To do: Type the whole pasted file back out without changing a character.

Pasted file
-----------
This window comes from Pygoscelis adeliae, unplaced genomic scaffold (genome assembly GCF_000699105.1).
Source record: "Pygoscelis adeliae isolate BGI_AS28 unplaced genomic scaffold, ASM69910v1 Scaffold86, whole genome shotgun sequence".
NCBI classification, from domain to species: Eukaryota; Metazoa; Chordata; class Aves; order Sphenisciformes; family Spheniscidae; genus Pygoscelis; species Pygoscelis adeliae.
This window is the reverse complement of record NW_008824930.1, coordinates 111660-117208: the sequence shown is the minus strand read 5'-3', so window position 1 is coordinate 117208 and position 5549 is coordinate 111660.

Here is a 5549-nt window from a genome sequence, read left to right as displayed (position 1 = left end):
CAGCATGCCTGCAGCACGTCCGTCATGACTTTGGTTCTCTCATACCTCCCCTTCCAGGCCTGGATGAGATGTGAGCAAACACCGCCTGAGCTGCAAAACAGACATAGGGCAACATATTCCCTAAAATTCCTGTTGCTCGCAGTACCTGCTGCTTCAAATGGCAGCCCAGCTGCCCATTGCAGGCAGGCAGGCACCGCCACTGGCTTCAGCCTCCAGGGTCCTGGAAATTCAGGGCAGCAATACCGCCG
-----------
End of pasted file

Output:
This window comes from Pygoscelis adeliae, unplaced genomic scaffold (genome assembly GCF_000699105.1).
Source record: "Pygoscelis adeliae isolate BGI_AS28 unplaced genomic scaffold, ASM69910v1 Scaffold86, whole genome shotgun sequence".
NCBI classification, from domain to species: Eukaryota; Metazoa; Chordata; class Aves; order Sphenisciformes; family Spheniscidae; genus Pygoscelis; species Pygoscelis adeliae.
This window is the reverse complement of record NW_008824930.1, coordinates 111660-117208: the sequence shown is the minus strand read 5'-3', so window position 1 is coordinate 117208 and position 5549 is coordinate 111660.

Here is a 5549-nt window from a genome sequence, read left to right as displayed (position 1 = left end):
CAGCATGCCTGCAGCACGTCCGTCATGACTTTGGTTCTCTCATACCTCCCCTTCCAGGCCTGGATGAGATGTGAGCAAACACCGCCTGAGCTGCAAAACAGACATAGGGCAACATATTCCCTAAAATTCCTGTTGCTCGCAGTACCTGCTGCTTCAAATGGCAGCCCAGCTGCCCATTGCAGGCAGGCAGGCACCGCCACTGGCTTCAGCCTCCAGGGTCCTGGAAATTCAGGGCAGCAATACCGCCG